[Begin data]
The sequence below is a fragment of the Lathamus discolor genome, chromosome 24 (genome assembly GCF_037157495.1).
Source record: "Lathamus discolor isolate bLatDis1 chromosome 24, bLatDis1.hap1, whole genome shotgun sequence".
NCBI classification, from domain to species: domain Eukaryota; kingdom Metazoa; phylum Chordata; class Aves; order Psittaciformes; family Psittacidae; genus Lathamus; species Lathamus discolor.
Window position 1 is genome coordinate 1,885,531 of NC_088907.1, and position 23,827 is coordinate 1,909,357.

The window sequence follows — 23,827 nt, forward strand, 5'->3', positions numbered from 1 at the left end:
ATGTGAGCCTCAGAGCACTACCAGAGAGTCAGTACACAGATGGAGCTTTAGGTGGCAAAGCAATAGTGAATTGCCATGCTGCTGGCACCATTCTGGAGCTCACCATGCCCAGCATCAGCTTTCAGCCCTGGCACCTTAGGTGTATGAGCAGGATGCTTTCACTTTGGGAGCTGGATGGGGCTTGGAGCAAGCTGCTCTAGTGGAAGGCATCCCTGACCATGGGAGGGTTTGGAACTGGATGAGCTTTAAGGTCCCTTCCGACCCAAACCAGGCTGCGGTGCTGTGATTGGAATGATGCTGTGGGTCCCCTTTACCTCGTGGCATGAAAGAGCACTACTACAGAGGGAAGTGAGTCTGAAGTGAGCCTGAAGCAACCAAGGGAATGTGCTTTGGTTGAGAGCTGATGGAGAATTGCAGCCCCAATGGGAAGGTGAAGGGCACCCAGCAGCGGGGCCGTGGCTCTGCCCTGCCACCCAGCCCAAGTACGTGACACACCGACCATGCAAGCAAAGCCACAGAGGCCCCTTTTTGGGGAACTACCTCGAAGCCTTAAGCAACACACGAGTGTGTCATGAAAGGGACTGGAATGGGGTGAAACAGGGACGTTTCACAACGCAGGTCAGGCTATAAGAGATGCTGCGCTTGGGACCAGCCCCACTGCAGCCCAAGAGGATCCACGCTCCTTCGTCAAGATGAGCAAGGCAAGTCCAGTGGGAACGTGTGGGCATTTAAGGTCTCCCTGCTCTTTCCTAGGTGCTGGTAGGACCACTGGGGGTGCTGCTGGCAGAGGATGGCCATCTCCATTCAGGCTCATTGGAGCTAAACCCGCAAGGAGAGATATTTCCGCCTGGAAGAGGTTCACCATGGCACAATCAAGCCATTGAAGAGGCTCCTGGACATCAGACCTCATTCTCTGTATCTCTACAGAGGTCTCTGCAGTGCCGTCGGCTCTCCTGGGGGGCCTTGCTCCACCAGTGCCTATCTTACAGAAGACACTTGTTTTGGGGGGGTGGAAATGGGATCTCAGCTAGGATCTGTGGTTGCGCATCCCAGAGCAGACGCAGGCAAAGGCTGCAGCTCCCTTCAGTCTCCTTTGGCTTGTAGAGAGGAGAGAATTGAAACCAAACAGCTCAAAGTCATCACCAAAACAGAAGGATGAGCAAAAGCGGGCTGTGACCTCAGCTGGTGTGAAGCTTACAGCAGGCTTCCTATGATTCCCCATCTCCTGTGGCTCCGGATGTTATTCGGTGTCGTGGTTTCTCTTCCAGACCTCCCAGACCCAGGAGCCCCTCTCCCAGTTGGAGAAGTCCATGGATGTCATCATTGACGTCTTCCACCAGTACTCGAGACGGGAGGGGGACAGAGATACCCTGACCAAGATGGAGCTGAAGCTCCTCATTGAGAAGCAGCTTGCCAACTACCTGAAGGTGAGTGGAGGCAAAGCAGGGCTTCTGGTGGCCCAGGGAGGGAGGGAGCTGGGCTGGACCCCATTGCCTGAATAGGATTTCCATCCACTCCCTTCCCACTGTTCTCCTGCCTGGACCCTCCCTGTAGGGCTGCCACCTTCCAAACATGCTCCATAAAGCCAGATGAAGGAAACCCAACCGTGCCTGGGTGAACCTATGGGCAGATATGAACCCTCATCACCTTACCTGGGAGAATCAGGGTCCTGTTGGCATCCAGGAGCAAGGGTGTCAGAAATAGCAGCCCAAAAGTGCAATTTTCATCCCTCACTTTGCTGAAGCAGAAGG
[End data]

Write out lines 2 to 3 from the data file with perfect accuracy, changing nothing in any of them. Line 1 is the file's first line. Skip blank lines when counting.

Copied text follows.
Source record: "Lathamus discolor isolate bLatDis1 chromosome 24, bLatDis1.hap1, whole genome shotgun sequence".
NCBI classification, from domain to species: domain Eukaryota; kingdom Metazoa; phylum Chordata; class Aves; order Psittaciformes; family Psittacidae; genus Lathamus; species Lathamus discolor.